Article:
Some bits and pieces from here and there:
- “Will I Get Audited?” — a frequently expressed worry of people contemplating war tax resistance. The answer: probably not, though it depends on how you go about it. But here are some responses from the IRS you can expect, and some options for how you can respond in turn. (From Ruth Benn on the War Tax Talk blog.)
- Tax resistance continues its viral spread in Italy, now semi-organized under the “Io Non Mi Ammazzo” (“I won’t kill myself”) banner.
This latest incarnation of what seems to be a growing and converging set of campaigns was spurred by Facebook post by Scordia bartender Giuseppe “Pippo” Barresi in which he said, in part: “I do not mean to be a tax evader, but given the choice of not paying crazy and unnecessary taxes or reducing my family to hunger, I choose the first option.”
Barresi, as with other recent resisters, is claiming a necessity defence under the criminal code and also a Constitutional right to not be subject to unbearable taxation.
“It’s as if my family were threatened by a wild beast. Only that beast is the state.”
Barresi also gave a nod to war tax resisters: “if part of the public finances is squandered in unnecessary wars (like the one in Afghanistan), then to participate in public spending also means contributing to part of the war, regardless of your moral views about it; to withhold funding for war should therefore be permitted by the State as an inalienable right, as much as the already recognized right of refusal to perform military service.”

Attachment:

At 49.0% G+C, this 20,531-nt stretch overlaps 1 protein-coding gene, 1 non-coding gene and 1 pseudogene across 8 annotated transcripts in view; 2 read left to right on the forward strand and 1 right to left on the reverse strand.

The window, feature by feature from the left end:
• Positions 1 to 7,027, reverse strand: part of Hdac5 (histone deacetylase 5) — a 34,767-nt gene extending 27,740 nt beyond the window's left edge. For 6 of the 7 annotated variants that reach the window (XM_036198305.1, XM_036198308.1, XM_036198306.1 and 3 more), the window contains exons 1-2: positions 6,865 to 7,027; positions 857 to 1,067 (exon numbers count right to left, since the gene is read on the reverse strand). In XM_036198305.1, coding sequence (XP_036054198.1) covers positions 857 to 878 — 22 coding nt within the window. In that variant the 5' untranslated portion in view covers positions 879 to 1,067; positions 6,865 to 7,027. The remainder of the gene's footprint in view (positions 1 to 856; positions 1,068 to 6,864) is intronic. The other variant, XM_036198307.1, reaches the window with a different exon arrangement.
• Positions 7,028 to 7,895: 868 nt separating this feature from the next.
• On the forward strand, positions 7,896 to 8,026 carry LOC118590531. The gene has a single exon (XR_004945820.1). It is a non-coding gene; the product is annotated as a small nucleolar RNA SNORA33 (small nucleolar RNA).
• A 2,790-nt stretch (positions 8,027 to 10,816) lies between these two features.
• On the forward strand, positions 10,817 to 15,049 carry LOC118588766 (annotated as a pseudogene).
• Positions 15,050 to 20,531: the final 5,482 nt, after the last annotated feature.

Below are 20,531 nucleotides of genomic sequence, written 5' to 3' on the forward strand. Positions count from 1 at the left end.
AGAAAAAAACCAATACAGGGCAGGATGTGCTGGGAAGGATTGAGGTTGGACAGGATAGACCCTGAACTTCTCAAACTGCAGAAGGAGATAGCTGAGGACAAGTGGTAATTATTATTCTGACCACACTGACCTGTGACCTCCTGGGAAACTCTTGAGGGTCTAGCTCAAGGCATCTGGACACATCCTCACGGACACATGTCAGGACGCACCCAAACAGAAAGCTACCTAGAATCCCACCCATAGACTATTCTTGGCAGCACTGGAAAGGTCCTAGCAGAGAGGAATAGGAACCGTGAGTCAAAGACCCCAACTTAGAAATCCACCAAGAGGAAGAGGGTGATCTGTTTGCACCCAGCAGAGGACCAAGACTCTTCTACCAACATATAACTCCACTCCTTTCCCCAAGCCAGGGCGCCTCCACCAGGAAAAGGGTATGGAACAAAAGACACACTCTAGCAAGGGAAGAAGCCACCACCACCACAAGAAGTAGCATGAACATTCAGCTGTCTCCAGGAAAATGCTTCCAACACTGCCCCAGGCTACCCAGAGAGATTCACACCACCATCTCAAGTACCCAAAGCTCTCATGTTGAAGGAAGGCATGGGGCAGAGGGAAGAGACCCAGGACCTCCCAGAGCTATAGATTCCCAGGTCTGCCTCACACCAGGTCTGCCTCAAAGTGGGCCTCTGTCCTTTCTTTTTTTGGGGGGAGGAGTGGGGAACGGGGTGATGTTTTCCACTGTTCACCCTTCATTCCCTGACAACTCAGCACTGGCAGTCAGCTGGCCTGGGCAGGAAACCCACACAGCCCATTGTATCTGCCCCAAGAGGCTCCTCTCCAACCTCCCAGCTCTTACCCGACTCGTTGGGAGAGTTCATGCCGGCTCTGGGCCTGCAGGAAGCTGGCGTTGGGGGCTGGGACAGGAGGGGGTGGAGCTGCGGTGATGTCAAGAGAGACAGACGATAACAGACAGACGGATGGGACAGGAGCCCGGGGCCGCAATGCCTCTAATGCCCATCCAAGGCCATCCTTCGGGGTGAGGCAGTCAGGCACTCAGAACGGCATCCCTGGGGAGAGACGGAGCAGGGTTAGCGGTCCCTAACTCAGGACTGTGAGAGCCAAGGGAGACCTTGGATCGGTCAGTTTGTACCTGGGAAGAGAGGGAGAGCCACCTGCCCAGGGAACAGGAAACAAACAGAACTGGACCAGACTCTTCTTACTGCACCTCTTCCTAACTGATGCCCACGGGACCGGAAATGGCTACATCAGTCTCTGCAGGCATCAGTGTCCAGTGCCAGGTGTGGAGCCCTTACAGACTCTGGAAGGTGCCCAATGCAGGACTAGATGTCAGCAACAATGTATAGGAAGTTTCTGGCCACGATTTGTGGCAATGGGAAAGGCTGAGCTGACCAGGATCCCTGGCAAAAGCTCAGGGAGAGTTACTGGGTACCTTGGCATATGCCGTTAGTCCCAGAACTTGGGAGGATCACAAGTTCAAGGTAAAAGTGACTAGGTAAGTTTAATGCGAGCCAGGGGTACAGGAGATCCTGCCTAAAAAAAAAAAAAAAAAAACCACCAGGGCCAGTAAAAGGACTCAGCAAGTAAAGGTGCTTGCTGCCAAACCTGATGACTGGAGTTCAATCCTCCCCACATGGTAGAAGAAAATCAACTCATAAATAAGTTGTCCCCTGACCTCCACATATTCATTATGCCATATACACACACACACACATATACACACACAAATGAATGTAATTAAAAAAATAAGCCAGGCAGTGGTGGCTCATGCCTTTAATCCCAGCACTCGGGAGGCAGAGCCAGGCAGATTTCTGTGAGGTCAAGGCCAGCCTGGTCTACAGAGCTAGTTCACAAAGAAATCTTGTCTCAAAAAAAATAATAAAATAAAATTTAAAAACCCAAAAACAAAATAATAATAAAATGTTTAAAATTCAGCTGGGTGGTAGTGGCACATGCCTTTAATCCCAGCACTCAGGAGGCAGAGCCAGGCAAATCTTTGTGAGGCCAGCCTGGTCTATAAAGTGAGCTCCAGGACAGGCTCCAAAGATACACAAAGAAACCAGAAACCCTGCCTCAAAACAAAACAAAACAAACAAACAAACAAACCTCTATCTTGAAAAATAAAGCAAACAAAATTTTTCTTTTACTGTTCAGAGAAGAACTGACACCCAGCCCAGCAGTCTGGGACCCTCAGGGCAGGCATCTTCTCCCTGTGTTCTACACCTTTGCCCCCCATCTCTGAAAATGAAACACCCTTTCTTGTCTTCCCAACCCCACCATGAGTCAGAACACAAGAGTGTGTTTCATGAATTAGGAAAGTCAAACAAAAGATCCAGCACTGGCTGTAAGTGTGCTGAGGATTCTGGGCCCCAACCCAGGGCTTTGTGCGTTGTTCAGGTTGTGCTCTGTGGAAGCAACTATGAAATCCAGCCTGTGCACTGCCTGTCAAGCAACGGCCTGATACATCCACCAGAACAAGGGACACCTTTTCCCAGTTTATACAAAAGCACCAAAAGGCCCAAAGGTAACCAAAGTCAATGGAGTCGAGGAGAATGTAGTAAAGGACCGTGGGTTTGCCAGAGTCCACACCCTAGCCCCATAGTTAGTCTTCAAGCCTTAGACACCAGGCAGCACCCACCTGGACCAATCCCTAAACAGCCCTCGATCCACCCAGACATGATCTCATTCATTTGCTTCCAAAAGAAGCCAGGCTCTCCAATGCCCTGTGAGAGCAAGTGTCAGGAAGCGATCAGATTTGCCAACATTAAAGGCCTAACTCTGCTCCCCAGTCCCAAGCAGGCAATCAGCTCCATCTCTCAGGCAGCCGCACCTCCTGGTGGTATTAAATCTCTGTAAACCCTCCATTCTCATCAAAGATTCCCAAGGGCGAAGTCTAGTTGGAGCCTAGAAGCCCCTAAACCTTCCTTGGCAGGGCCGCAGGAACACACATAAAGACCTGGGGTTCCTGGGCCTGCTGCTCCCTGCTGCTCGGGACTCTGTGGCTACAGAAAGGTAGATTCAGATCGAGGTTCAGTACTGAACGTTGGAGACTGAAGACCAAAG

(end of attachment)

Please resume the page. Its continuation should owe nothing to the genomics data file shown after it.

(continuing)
- Italy is also home to an anti-abortion tax resistance movement, organized it seems by the Pope John ⅩⅩⅢ Community.
- “How does the IRS’s ruling that both parties to an exchange of services are subject to income tax apply in the dating context? When meeting, dating, living together, or potentially raising a child together, single people provide services for each other. Most are unaware that potential tax liability lurks behind their performance and receipt of services.”